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The Theater throughout History

According to Robinson (1), the development of theater can be traced back to 600BC when many ancient Greeks performed the rites of Dionysus and ritual in honoring the god of fertility. He points out that during those ancient times, men would stage themselves by satirically dressing up as mythological creatures that were half-men and half-goats. Accompanied by their Dionysus songs, they would ecstatically emulate their female counterparts’ dancing styles. He notes that the Greek theater was characterized by chanting choruses. He observes that those who participated wore masks and high-sold boots which limited their movements. Robinson (1) emphasizes that it is during the ancient days that the formal choral lines were created by the actor known as the Arion of Methymna.

Robinson (1) notes that the ancient Greek theater, which was largely staged on the hillsides, resulted into the diminishing of chorus in the drama in favor of character interplay and the emergence of character itself. Moreover, he points out that the comedy became central type of plays staged during 300BC where actors solemnly dependent on tropical humor and satire in their unilaterally theme component. However, the decline of the Greek government and societies in the 180BC resulted into the rise of the Roman Theatre of which their playwrights were primarily based on incidents like gladiators and horse racing. He notes that it is the Roman Theater that resulted into vigorous active stage performance based on written playwrights. However, with the development of Christianity, Roman Theater emulated Christian playwright such as coarsely pagan and non-Christian playwright condemnation. Starting from that century and till the period of Renaissance, and protestant reformation, during which the theater began to undergo transformation, especially after the fall of the Roman Empire.

As centuries passed by, new style and content of theatre evolved especially with the invention and evolution of new digitized technology. This has tremendously contributed to the development and integration of theatre since the fall of Roman Empire to the present date. The write up, in addressing the history of theater, discusses various historical stages of theater development. These include Renaissance and Reformation (1300-1600), the Age of Imperialism (1800-1920), and the Contemporary World (1945-Present).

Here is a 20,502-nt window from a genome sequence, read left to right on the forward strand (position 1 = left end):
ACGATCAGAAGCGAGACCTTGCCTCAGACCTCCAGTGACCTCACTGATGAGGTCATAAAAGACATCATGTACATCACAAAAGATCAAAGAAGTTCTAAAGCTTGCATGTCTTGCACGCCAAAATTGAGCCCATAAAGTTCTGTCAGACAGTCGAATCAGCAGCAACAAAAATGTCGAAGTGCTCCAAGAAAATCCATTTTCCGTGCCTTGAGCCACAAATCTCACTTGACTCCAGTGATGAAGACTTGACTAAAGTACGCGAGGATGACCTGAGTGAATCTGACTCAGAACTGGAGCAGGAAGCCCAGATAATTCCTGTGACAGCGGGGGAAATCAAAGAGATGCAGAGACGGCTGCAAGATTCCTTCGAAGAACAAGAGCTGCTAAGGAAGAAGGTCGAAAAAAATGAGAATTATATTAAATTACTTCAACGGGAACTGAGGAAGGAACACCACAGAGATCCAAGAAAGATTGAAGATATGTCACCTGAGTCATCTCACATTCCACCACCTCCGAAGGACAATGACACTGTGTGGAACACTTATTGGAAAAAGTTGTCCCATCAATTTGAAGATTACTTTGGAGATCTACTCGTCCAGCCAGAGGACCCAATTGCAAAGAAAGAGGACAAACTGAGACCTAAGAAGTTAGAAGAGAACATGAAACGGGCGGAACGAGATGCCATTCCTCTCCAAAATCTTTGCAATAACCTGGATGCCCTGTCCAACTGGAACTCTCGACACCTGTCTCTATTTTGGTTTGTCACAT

Renaissance and Reformation (1300-1600)

According to Patrick (12), the period from 1300 to 1600 was characterized by the rebirth of learning and cultures in Europe. He points out that this was the period of the rebirth of classical worlds of Rome and Greece through nationalism, thereby building the nation-states of England, France, Spain, Germany and Italy. He notes that the creation and rebirth of the new nation-states changed the content of theater as it was transformed beyond the traditional secularization format that was dominated by Christian playwrights and drama. While Renaissance and Reformation had impacted adversely on artistic arts in Europe, its major influence on theater was evident in Italy (Patrick, 12).

As pointed out by Patrick (14), the rebirth of learning and arts in Europe began in Italy in the 1300s due to the development of major cities in Italy which were mainly dominated by wealthier and powerful merchants and bankers. Additionally, on the territory of Italy there were many ruined buildings that not only reminded Italian artistic and scholars of the past classical Rome, but also inspired their artistic work. By this they developed a Renaissance culture which saw their artistic work giving deeper understanding on humanism opposing to Christian teachings (Patrick, 14). According to him, the impact of such inspiration on worldly things was evident when wealthy and powerful Italians paid artists, scholars and musicians such as Leonardo da Vinci to create for them attractive works of art.